Thứ Hai, 7 tháng 6, 2021

Chặn Multicast Flooding trong Switch Cisco

 Suppressing Multicast Flooding

An IGMP snooping-enabled switch floods multicast traffic to all ports in a VLAN when a spanning-tree Topology Change Notification (TCN) is received. Multicast flooding suppression enables a switch to stop sending such traffic. To support flooding suppression, the following interface and global commands were introduced in Cisco IOS Release 12.1(11b)EW.

The interface command is as follows:

[no | defaultip igmp snooping tcn flood

The global commands are as follows:

[no | default] ip igmp snooping tcn flood query count [1 - 10]

[no | defaultip igmp snooping tcn query solicit

Prior to Cisco IOS Release 12.1(11b)EW, when a spanning tree topology change notification (TCN) was received by a switch, the multicast traffic was flooded to all the ports in a VLAN for a period of three IGMP query intervals. This was necessary for redundant configurations. In Cisco IOS Release 12.1(11b)EW, the default time period the switch waits before multicast flooding stops was changed to two IGMP query intervals.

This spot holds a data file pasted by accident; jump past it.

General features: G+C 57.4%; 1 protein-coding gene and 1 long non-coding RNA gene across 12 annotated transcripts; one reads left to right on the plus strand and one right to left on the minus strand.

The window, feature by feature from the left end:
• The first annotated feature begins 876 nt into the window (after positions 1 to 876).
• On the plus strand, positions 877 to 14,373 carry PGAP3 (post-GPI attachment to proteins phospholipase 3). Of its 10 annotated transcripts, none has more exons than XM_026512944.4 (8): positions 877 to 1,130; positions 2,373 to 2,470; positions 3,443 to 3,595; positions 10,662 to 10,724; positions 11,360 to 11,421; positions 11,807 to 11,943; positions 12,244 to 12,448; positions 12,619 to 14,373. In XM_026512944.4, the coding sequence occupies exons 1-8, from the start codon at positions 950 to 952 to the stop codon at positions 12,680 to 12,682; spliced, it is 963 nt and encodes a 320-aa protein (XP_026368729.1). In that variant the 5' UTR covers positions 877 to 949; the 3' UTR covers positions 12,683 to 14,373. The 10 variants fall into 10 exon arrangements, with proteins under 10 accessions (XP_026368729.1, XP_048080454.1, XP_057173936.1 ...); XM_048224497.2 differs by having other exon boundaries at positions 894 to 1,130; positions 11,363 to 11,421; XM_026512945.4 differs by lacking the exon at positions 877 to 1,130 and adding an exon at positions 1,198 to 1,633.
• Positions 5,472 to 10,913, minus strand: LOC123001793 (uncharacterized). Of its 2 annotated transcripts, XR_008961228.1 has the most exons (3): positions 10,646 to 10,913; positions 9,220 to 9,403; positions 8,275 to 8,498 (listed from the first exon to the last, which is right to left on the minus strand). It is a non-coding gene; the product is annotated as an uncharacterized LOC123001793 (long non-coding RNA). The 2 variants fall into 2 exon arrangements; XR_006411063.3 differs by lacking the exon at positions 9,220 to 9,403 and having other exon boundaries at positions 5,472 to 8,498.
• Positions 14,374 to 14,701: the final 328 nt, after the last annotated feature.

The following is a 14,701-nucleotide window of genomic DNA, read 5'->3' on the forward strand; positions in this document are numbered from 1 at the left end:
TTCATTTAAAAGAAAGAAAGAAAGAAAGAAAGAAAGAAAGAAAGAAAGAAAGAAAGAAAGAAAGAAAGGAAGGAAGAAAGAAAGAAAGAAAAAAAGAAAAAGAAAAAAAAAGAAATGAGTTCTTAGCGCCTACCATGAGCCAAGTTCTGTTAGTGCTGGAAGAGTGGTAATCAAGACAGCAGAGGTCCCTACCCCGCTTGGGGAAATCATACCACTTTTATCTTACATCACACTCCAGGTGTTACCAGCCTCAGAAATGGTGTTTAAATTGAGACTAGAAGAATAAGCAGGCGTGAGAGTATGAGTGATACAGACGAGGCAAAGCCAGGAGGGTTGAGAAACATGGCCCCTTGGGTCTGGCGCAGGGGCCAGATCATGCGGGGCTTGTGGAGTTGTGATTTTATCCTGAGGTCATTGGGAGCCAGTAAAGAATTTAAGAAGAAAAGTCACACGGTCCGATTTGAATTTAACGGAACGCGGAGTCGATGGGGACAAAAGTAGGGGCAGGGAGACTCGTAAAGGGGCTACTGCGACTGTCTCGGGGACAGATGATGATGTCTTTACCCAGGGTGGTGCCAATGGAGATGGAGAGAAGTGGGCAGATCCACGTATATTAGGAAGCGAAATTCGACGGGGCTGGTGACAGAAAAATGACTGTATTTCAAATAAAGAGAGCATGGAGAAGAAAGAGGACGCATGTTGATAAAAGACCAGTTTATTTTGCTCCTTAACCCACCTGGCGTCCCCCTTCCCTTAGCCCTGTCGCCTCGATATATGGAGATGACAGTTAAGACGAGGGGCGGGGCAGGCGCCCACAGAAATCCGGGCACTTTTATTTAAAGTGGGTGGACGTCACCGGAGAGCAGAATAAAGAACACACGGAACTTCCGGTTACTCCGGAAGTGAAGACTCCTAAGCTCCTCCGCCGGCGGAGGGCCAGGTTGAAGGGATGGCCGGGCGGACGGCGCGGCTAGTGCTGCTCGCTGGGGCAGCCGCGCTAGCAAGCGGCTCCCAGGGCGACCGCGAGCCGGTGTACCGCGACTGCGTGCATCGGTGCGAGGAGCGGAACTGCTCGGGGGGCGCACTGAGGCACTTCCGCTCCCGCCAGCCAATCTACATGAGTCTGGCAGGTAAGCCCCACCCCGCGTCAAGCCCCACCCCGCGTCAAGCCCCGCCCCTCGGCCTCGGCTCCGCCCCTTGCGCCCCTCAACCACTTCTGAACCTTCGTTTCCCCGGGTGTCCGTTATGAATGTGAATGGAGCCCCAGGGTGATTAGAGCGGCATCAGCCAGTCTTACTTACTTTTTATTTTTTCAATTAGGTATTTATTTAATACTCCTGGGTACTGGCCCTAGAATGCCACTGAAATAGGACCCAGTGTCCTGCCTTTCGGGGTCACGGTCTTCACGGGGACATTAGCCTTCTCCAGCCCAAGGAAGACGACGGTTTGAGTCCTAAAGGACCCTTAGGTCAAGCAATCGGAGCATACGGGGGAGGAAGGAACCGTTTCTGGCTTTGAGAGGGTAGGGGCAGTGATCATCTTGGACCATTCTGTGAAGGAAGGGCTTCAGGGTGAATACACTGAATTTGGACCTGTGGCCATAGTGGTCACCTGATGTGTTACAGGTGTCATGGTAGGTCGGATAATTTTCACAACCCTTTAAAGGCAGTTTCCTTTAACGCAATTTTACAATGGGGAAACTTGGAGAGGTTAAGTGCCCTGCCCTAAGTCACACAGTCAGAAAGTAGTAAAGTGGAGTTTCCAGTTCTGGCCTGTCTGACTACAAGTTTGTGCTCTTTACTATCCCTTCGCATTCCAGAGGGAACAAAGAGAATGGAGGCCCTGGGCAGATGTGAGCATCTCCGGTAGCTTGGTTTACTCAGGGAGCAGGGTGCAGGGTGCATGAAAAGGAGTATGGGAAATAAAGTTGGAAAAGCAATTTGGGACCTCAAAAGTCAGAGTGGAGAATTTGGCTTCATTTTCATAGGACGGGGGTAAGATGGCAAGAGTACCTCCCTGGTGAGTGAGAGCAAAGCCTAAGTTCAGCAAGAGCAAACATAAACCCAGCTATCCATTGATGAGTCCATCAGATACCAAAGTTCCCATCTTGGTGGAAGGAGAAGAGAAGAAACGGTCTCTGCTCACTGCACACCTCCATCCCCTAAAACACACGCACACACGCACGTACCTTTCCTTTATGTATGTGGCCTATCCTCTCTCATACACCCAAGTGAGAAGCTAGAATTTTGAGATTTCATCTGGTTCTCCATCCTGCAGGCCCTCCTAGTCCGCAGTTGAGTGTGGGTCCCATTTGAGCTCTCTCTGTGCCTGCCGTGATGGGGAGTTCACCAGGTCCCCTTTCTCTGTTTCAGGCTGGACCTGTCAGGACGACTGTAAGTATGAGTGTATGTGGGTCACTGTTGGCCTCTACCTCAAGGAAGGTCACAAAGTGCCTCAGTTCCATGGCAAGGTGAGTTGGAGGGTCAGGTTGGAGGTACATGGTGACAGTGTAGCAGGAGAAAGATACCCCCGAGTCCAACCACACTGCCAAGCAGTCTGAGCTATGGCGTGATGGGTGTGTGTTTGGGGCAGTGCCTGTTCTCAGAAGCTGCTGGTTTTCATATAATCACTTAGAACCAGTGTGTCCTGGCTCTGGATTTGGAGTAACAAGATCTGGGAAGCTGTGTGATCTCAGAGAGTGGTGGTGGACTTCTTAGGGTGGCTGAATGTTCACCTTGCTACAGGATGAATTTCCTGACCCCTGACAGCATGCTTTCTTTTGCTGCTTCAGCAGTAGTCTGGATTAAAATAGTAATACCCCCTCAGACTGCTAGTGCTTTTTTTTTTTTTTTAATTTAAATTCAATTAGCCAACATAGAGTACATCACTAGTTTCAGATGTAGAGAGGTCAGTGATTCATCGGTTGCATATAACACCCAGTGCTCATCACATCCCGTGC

This flooding behavior is undesirable if the switch that does the flooding has many ports that are subscribed to different groups. The traffic could exceed the capacity of the link between the switch and the end host, resulting in packet loss.

With the no ip igmp snooping tcn flood command, you can disable multicast flooding on a switch interface following a topology change. Only the multicast groups that have been joined by a port are sent to that port, even during a topology change.

With the ip igmp snooping tcn flood query count command, you can enable multicast flooding on a switch interface for a short period of time following a topology change by configuring an IGMP query threshold.

Typically, if a topology change occurs, the spanning tree root switch issues a global IGMP leave message (referred to as a "query solicitation") with the group multicast address When a switch receives this solicitation, it floods this solicitation on all ports in the VLAN where the spanning tree change occurred. When the upstream router receives this solicitation, it immediately issues an IGMP general query.

With the ip igmp snooping tcn query solicit command, you can now direct a non-spanning tree root switch to issue the same query solicitation.

The following sections provide additional details on the new commands and illustrate how you can use them.

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